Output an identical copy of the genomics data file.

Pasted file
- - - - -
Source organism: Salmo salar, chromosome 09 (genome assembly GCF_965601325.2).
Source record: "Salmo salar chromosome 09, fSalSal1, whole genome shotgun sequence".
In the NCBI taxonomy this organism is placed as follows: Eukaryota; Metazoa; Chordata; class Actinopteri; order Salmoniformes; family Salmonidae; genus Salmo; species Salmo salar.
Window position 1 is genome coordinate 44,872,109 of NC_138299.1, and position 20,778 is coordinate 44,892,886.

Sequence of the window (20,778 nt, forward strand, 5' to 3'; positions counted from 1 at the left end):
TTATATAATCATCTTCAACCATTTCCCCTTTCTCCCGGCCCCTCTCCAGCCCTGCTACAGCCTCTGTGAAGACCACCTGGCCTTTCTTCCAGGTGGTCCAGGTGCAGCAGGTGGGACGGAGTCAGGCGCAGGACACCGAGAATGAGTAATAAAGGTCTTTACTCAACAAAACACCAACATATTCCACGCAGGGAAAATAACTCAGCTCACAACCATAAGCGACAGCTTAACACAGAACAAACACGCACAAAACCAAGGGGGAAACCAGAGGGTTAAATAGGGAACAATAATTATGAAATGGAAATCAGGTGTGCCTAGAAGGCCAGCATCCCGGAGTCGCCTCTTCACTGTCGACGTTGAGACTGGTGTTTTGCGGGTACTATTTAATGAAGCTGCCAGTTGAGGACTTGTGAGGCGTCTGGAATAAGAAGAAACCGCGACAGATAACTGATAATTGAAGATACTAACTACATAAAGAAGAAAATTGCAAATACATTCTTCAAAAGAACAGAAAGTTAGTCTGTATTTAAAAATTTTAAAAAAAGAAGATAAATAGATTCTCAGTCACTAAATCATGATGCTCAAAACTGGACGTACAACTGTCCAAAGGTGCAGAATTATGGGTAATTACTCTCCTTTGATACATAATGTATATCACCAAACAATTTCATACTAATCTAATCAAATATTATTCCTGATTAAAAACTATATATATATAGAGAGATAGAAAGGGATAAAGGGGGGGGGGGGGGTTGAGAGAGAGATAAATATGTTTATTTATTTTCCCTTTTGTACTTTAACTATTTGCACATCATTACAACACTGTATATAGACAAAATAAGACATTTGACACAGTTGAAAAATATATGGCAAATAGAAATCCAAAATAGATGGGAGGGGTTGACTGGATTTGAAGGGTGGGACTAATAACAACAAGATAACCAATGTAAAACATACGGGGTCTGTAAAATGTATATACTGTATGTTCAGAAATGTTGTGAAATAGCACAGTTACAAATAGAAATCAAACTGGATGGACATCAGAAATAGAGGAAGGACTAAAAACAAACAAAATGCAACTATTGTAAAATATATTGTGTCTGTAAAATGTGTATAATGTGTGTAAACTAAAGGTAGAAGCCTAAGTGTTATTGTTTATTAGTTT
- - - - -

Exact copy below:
Source organism: Salmo salar, chromosome 09 (genome assembly GCF_965601325.2).
Source record: "Salmo salar chromosome 09, fSalSal1, whole genome shotgun sequence".
In the NCBI taxonomy this organism is placed as follows: Eukaryota; Metazoa; Chordata; class Actinopteri; order Salmoniformes; family Salmonidae; genus Salmo; species Salmo salar.
Window position 1 is genome coordinate 44,872,109 of NC_138299.1, and position 20,778 is coordinate 44,892,886.

Sequence of the window (20,778 nt, forward strand, 5' to 3'; positions counted from 1 at the left end):
TTATATAATCATCTTCAACCATTTCCCCTTTCTCCCGGCCCCTCTCCAGCCCTGCTACAGCCTCTGTGAAGACCACCTGGCCTTTCTTCCAGGTGGTCCAGGTGCAGCAGGTGGGACGGAGTCAGGCGCAGGACACCGAGAATGAGTAATAAAGGTCTTTACTCAACAAAACACCAACATATTCCACGCAGGGAAAATAACTCAGCTCACAACCATAAGCGACAGCTTAACACAGAACAAACACGCACAAAACCAAGGGGGAAACCAGAGGGTTAAATAGGGAACAATAATTATGAAATGGAAATCAGGTGTGCCTAGAAGGCCAGCATCCCGGAGTCGCCTCTTCACTGTCGACGTTGAGACTGGTGTTTTGCGGGTACTATTTAATGAAGCTGCCAGTTGAGGACTTGTGAGGCGTCTGGAATAAGAAGAAACCGCGACAGATAACTGATAATTGAAGATACTAACTACATAAAGAAGAAAATTGCAAATACATTCTTCAAAAGAACAGAAAGTTAGTCTGTATTTAAAAATTTTAAAAAAAGAAGATAAATAGATTCTCAGTCACTAAATCATGATGCTCAAAACTGGACGTACAACTGTCCAAAGGTGCAGAATTATGGGTAATTACTCTCCTTTGATACATAATGTATATCACCAAACAATTTCATACTAATCTAATCAAATATTATTCCTGATTAAAAACTATATATATATAGAGAGATAGAAAGGGATAAAGGGGGGGGGGGGGGTTGAGAGAGAGATAAATATGTTTATTTATTTTCCCTTTTGTACTTTAACTATTTGCACATCATTACAACACTGTATATAGACAAAATAAGACATTTGACACAGTTGAAAAATATATGGCAAATAGAAATCCAAAATAGATGGGAGGGGTTGACTGGATTTGAAGGGTGGGACTAATAACAACAAGATAACCAATGTAAAACATACGGGGTCTGTAAAATGTATATACTGTATGTTCAGAAATGTTGTGAAATAGCACAGTTACAAATAGAAATCAAACTGGATGGACATCAGAAATAGAGGAAGGACTAAAAACAAACAAAATGCAACTATTGTAAAATATATTGTGTCTGTAAAATGTGTATAATGTGTGTAAACTAAAGGTAGAAGCCTAAGTGTTATTGTTTATTAGTTT